Montague’s ‘chosen by God’ claim laughable
THE EDITOR, Sir: AN ARTICLE in the Sunday Observer in which Bobby Montague claimed that he was chosen by God to tackle crime would be laughable if it were not so serious.
Montague uttered such rubbish after proclaiming that he did not want the job in the first place.
I have to wonder, however, if when he made mention of God he was referring to Andrew Holness, as many in the Jamaica Labour Party seem to think that the installment of Mr Holness is akin to the next coming of Christ.
It is a shame that God choose him for the position, but forgot to give him strong arms to tackle the job.
For Montague to even suggest such rubbish in the midst of the many lives that have been lost due to the upsurge of violence in Jamaica is truly heartbreaking and shows, in my opinion, the lack of respect and empathy for those who lost their families to crime and are still in mourning. MICHELLE BRADSHAW email@example.com business owners, medical professionals, managers, journalists, etc. A lot of men are not even qualified enough to work as gas station attendants and helpers in supermarkets.
Have you been noticing how the gas station workers are being populated with women? Probably if you add a little class or colour to your argument you may pass the post, but first you will have to beseech the privileged women to pull up the bootstraps of their few unfortunate sisters.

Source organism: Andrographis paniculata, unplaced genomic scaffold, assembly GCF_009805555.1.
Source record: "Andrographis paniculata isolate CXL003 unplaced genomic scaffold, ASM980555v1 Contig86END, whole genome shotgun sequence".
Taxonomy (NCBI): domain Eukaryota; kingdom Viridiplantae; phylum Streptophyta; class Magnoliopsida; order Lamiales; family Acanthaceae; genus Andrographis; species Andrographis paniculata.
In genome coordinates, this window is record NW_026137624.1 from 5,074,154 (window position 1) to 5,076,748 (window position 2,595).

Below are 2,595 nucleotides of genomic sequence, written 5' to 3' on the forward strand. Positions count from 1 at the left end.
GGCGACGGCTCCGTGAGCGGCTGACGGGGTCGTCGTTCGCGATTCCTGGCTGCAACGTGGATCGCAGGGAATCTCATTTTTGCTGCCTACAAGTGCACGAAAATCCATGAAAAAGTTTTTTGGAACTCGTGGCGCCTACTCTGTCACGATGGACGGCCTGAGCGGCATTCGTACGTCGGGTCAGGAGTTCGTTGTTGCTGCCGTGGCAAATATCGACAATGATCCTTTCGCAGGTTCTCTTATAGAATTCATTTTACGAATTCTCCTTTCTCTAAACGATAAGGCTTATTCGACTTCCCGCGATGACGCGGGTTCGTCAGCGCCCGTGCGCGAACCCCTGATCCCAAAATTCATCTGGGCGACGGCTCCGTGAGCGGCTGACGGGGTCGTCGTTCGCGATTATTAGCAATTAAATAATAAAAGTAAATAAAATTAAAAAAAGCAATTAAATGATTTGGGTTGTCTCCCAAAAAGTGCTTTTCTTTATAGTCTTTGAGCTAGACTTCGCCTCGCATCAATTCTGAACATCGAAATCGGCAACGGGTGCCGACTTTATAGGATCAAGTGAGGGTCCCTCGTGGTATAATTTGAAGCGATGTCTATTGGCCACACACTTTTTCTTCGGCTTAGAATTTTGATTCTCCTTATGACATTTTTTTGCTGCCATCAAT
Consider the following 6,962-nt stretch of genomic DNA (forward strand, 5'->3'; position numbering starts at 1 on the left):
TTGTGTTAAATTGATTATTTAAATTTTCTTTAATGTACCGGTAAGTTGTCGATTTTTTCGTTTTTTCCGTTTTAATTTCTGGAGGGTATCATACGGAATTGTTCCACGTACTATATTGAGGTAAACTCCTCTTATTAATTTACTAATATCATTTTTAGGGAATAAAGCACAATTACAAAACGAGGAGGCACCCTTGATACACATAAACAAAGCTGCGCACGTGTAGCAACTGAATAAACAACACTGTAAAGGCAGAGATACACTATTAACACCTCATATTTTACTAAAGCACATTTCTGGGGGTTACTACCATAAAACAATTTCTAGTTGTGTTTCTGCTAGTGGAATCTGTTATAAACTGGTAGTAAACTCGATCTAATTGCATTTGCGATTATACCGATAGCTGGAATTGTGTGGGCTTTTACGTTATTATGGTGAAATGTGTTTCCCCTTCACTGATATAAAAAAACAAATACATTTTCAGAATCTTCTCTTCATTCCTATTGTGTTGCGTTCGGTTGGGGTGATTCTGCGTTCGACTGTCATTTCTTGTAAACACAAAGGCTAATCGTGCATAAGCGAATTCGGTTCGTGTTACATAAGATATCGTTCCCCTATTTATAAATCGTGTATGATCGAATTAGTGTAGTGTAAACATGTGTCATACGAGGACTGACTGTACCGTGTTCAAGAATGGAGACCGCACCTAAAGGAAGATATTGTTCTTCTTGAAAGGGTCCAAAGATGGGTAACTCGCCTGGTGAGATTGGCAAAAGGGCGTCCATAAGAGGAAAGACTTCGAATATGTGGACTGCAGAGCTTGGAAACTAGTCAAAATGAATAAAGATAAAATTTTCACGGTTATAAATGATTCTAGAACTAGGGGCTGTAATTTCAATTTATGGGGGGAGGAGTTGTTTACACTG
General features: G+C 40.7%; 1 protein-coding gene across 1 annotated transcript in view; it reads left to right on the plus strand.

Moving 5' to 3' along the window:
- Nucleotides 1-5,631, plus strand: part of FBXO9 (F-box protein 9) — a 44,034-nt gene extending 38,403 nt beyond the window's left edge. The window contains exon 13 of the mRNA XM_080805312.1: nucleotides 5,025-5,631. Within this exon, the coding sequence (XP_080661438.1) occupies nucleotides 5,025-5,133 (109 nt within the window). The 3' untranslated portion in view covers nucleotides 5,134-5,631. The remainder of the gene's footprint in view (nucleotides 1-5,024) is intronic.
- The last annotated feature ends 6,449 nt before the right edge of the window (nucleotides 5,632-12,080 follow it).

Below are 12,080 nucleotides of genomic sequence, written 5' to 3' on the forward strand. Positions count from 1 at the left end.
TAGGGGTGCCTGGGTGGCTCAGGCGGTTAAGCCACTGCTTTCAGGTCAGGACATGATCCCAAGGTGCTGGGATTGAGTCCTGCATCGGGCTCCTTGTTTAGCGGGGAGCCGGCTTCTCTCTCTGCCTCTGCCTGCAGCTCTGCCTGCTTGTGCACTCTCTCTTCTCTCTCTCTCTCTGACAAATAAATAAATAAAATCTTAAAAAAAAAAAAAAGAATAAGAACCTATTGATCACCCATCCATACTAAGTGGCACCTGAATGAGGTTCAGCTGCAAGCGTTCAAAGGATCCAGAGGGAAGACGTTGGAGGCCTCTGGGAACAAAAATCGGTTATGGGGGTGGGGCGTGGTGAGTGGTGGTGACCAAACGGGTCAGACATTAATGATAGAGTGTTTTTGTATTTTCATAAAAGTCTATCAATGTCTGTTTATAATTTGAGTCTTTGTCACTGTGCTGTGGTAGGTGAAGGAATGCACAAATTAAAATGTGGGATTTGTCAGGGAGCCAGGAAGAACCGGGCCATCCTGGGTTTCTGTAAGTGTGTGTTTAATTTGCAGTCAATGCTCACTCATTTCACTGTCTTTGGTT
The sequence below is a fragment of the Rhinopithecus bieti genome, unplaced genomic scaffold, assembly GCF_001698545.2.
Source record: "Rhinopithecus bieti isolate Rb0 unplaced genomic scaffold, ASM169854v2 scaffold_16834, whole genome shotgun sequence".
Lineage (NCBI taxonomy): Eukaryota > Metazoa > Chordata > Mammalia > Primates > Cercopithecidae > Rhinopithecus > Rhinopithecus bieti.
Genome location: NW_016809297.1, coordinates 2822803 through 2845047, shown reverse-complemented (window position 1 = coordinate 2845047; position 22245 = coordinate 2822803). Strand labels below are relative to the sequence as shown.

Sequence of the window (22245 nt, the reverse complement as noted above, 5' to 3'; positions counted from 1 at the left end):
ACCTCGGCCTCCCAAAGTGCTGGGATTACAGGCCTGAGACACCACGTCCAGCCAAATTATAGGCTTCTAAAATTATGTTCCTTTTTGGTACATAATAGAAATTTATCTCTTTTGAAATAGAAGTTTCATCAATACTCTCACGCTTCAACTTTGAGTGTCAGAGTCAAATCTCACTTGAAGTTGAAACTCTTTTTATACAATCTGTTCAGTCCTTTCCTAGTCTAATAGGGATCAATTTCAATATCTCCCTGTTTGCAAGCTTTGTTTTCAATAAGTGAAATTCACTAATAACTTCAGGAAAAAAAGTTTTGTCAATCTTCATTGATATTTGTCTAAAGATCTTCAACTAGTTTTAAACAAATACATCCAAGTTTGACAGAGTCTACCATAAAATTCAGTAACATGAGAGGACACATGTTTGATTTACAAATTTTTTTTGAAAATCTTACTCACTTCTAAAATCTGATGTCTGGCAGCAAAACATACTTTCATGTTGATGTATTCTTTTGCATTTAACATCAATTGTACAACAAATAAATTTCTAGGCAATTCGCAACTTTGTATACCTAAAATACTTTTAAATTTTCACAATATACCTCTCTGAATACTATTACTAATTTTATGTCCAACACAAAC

Mr Nelson, you should think about getting a contract to write for one of the newspapers in Nigeria. Its president boasted in Germany recently that his wife belongs in the kitchen, the living room and the other rooms. The women in Nigeria need your help Mr Nelson, not those in Jamaica whose meteoric rise to fame and fortune is the envy of the world. You should also remember that Jamaica does not have the Boko Harams or the Taliban.
Use your column, Mr Nelson, to advance solutions to fraud, organised crime, gunrunnings, murders and scamming, in which the men are predominantly involved. Your argument is long dead and its funeral is long gone. If you contemplate about writing on these issues in the future, please refer to ‘Men at Risk’ – Errol Miller, ‘Men on the Edge’ – The Gleaner, and ‘Where have all the men gone?’ – the late Carl Wint of The Gleaner. B. E. REYNOLDS (MR) firstname.lastname@example.org